Cyber-attacks targeting financial services firms are on the rise, with 93 percent of financial services organizations experiencing various cyber-threats in the past 12 months, according to a report from IT research firm Kaspersky Lab and B2B International.
More than half (52 percent) of financial institutions have a policy of reimbursing all losses caused by cyber-crime without investigation and that the true cost of financial data loss is between $66,000-$938,000, depending on the size of the organization.
However, the report also found just 28 percent of financial services organizations think that the risk of damages from cyber-crime is outweighed by the cost of prevention.
"There is no question that consumers require further information about the risks they face when transacting in an online world," Ross Hogan, global head of the fraud prevention division at Kaspersky Lab, told eWEEK. "If I’m being honest, I believe that consumers should be aware of the risks at a high level, but it is the financial institution’s responsibility to guard against those risks–not the consumer’s."
Hogan said it is unrealistic to expect the average consumer to be savvy enough to institute adequate protection and to keep it on par with the evolution of the threat.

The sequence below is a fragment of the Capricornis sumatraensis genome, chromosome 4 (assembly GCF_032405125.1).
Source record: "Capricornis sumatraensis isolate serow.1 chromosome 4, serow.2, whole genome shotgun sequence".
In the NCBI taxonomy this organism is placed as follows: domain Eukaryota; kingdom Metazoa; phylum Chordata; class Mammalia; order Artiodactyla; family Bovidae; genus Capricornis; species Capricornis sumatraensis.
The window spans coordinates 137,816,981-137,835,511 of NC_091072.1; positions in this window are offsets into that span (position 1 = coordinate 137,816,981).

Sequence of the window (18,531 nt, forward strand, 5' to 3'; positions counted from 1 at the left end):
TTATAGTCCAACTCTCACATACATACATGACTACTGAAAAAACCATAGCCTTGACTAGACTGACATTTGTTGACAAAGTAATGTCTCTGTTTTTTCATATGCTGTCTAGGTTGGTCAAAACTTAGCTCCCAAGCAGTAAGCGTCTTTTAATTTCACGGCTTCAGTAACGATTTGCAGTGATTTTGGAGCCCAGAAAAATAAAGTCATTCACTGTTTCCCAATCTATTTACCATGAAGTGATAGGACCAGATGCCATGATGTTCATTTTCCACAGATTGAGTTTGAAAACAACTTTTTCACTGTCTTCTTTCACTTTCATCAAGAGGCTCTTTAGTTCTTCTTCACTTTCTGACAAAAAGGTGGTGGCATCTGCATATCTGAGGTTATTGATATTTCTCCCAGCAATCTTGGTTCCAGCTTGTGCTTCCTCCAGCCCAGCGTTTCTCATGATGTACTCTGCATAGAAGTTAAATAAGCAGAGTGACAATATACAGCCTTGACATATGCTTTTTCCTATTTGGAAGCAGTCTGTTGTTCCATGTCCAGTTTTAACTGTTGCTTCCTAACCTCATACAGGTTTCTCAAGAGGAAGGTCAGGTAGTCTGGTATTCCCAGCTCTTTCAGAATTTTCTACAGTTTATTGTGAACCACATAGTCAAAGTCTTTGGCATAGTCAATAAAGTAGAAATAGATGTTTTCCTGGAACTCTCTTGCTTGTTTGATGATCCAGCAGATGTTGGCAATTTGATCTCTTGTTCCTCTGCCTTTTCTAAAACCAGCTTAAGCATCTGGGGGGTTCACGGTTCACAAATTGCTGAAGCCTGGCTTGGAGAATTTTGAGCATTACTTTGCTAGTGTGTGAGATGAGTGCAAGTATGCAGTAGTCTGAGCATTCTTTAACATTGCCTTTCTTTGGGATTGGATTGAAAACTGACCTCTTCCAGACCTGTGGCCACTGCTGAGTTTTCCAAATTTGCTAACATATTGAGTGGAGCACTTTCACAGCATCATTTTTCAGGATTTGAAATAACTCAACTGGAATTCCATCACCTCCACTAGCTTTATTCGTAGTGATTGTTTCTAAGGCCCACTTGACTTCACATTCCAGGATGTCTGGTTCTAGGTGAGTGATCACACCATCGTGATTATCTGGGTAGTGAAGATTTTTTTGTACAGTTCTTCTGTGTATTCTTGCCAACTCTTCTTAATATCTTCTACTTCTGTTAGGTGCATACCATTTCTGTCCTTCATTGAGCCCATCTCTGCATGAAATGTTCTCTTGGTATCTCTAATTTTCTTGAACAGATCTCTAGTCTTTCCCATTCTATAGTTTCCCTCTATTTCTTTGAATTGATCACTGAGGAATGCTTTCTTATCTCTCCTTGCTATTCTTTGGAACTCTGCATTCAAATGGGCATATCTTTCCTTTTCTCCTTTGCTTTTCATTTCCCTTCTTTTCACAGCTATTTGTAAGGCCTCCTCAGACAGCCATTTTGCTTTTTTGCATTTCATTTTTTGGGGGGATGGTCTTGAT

While this creates a situation where financial institutions have to institute controls to help protect users form their own behavior and exposure, almost no financial institution can accomplish this on their own.
A little under half (47 percent) of financial companies surveyed said they think that loss of credibility or damage to reputation as a result of a data breach is the worst consequence to the company.
The survey also found that 82 percent of businesses would consider leaving a financial institution that suffered a data breach and that 74 percent of companies choose a financial organization according to their security reputation.
"In order to keep pace with the evolving sophistication and frequency of attacks, financial institutions are advised to partner with security experts," Hogan said. "Unfortunately, many financial institutions make the strategic mistake of trusting their security to startups with point solutions that become ineffective or stale over time or to generic, oversized services companies. Intelligent institutions interested in enduring security approaches should consult the experts."
While cyber-attacks targeting financial services firms are on the rise, nearly one out of three organizations still don’t provide protection of users’ endpoints or implement specialized protection inside their own infrastructure, the survey revealed.
"The tools, techniques, knowledge and resources of cyber-criminals are escalating astoundingly fast. Underground marketplaces are flourishing with new, advanced tools to aid cyber-criminals for nominal fees--if not free," Hogan warned. "In reality, there is tremendous motivation to commit cyber-crime as it is lucrative and depersonalized. People have much more money in their accounts than in their physical wallet. The outlook is worrisome."